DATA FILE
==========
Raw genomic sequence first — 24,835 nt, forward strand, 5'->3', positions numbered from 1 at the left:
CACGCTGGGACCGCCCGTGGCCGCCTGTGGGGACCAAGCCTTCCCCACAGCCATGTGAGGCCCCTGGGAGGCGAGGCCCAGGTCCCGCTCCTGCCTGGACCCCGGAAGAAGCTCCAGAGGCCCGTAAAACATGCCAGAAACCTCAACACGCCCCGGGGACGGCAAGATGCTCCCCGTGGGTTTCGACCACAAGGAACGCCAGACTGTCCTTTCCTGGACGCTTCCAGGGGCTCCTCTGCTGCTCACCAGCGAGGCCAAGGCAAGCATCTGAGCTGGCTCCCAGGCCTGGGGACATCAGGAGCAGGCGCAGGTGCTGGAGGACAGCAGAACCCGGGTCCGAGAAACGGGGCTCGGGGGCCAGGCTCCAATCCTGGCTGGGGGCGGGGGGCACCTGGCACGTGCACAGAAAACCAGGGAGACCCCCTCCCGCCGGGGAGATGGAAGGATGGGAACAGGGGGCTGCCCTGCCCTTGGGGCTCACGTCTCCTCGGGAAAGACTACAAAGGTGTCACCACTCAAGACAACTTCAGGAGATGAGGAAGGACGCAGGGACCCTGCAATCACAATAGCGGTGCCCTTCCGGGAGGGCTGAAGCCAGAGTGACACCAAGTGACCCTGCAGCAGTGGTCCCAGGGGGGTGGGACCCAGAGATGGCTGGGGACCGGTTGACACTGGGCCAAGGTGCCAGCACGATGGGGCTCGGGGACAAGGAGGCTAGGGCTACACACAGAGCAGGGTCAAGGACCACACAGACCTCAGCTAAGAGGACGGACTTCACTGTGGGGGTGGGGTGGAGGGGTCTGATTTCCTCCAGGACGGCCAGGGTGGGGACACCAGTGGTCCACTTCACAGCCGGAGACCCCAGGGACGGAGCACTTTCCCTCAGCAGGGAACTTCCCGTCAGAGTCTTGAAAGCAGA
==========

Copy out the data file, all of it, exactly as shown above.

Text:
Raw genomic sequence first — 24,835 nt, forward strand, 5'->3', positions numbered from 1 at the left:
CACGCTGGGACCGCCCGTGGCCGCCTGTGGGGACCAAGCCTTCCCCACAGCCATGTGAGGCCCCTGGGAGGCGAGGCCCAGGTCCCGCTCCTGCCTGGACCCCGGAAGAAGCTCCAGAGGCCCGTAAAACATGCCAGAAACCTCAACACGCCCCGGGGACGGCAAGATGCTCCCCGTGGGTTTCGACCACAAGGAACGCCAGACTGTCCTTTCCTGGACGCTTCCAGGGGCTCCTCTGCTGCTCACCAGCGAGGCCAAGGCAAGCATCTGAGCTGGCTCCCAGGCCTGGGGACATCAGGAGCAGGCGCAGGTGCTGGAGGACAGCAGAACCCGGGTCCGAGAAACGGGGCTCGGGGGCCAGGCTCCAATCCTGGCTGGGGGCGGGGGGCACCTGGCACGTGCACAGAAAACCAGGGAGACCCCCTCCCGCCGGGGAGATGGAAGGATGGGAACAGGGGGCTGCCCTGCCCTTGGGGCTCACGTCTCCTCGGGAAAGACTACAAAGGTGTCACCACTCAAGACAACTTCAGGAGATGAGGAAGGACGCAGGGACCCTGCAATCACAATAGCGGTGCCCTTCCGGGAGGGCTGAAGCCAGAGTGACACCAAGTGACCCTGCAGCAGTGGTCCCAGGGGGGTGGGACCCAGAGATGGCTGGGGACCGGTTGACACTGGGCCAAGGTGCCAGCACGATGGGGCTCGGGGACAAGGAGGCTAGGGCTACACACAGAGCAGGGTCAAGGACCACACAGACCTCAGCTAAGAGGACGGACTTCACTGTGGGGGTGGGGTGGAGGGGTCTGATTTCCTCCAGGACGGCCAGGGTGGGGACACCAGTGGTCCACTTCACAGCCGGAGACCCCAGGGACGGAGCACTTTCCCTCAGCAGGGAACTTCCCGTCAGAGTCTTGAAAGCAGA